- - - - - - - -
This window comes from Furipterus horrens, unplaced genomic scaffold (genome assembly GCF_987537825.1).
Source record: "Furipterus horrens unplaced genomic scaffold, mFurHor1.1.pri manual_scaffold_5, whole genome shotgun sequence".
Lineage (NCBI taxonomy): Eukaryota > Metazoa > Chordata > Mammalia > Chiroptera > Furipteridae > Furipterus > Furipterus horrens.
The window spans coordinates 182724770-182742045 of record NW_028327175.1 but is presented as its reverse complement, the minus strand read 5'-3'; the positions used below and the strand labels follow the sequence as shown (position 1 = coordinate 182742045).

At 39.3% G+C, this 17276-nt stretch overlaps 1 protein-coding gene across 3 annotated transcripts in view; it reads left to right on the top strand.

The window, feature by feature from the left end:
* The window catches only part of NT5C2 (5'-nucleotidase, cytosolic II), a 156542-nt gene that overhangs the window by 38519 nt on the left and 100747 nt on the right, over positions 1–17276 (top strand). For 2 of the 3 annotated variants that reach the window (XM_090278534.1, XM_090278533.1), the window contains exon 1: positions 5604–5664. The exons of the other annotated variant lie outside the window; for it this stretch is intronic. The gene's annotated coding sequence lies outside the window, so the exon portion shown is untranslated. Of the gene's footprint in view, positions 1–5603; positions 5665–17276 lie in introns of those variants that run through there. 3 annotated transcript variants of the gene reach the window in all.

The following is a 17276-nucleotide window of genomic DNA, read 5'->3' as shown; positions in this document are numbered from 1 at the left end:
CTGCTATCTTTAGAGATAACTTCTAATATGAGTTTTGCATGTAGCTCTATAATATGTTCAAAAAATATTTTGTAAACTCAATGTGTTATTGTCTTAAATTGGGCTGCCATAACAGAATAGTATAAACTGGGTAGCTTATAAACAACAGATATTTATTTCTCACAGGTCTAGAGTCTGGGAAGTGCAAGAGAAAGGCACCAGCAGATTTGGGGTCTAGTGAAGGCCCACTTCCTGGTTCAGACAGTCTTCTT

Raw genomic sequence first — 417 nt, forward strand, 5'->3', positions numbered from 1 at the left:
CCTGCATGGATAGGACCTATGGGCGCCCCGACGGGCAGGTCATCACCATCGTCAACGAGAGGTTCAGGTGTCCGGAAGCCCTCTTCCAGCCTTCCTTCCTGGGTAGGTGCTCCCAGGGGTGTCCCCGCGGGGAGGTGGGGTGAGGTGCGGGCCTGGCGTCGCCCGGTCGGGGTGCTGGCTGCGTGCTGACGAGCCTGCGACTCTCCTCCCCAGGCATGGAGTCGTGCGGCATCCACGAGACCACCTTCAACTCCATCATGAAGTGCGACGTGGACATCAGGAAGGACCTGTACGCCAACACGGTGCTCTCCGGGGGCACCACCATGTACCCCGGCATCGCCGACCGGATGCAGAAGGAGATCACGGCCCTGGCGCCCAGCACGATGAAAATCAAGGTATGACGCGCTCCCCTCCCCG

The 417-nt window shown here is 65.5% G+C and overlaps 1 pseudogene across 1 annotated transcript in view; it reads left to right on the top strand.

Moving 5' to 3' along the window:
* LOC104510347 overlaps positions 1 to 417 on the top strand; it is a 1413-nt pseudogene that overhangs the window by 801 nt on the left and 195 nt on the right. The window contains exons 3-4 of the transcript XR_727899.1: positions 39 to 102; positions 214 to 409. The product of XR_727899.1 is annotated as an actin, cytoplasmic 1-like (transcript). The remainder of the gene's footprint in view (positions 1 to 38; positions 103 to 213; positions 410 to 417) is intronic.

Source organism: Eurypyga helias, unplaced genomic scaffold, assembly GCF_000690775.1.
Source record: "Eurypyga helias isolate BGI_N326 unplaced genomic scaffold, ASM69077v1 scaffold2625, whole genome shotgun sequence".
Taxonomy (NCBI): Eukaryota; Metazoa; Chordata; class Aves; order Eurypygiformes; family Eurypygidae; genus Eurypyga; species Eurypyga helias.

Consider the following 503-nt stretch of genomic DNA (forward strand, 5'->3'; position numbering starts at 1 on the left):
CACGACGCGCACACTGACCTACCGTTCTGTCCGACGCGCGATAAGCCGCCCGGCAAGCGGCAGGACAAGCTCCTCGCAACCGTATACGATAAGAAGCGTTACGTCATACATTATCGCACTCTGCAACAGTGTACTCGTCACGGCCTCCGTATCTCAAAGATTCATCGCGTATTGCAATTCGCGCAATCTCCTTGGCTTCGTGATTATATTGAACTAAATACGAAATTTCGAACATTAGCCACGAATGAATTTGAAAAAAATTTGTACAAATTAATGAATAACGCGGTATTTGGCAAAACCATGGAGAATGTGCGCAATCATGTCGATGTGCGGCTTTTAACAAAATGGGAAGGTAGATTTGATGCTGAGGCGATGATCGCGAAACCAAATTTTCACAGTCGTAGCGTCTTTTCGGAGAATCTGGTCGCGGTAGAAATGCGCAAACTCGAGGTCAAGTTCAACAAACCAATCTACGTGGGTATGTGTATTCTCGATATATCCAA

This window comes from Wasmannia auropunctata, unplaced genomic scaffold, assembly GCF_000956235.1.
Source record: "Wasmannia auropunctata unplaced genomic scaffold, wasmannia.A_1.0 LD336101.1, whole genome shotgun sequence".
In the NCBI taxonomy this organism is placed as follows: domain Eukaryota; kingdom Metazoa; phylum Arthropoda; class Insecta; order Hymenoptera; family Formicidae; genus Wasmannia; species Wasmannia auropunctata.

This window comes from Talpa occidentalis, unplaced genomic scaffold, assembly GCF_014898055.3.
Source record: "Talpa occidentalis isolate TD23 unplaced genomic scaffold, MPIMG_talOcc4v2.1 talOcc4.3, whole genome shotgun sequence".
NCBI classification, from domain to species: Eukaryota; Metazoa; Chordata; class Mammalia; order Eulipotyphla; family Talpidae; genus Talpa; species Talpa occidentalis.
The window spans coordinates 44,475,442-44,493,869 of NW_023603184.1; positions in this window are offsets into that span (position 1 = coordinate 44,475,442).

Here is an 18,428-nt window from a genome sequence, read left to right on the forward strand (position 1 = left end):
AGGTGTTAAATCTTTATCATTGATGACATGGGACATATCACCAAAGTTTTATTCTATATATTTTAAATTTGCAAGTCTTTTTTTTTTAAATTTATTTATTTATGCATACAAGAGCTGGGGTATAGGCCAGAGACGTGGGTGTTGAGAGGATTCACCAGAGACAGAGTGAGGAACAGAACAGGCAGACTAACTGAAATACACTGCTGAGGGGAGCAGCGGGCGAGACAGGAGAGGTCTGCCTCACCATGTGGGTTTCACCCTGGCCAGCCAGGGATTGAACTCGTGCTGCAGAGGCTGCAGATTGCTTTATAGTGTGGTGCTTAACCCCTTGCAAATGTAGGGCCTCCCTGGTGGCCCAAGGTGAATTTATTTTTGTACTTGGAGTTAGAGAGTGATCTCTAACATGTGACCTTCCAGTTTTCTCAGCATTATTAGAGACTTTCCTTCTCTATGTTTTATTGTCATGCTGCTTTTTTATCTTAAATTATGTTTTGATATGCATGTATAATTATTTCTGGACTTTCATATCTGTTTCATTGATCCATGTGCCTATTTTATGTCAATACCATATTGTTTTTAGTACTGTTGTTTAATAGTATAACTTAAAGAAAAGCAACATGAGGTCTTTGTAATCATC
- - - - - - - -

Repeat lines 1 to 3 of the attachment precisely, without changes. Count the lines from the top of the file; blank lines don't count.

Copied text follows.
This window comes from Furipterus horrens, unplaced genomic scaffold (genome assembly GCF_987537825.1).
Source record: "Furipterus horrens unplaced genomic scaffold, mFurHor1.1.pri manual_scaffold_5, whole genome shotgun sequence".
Lineage (NCBI taxonomy): Eukaryota > Metazoa > Chordata > Mammalia > Chiroptera > Furipteridae > Furipterus > Furipterus horrens.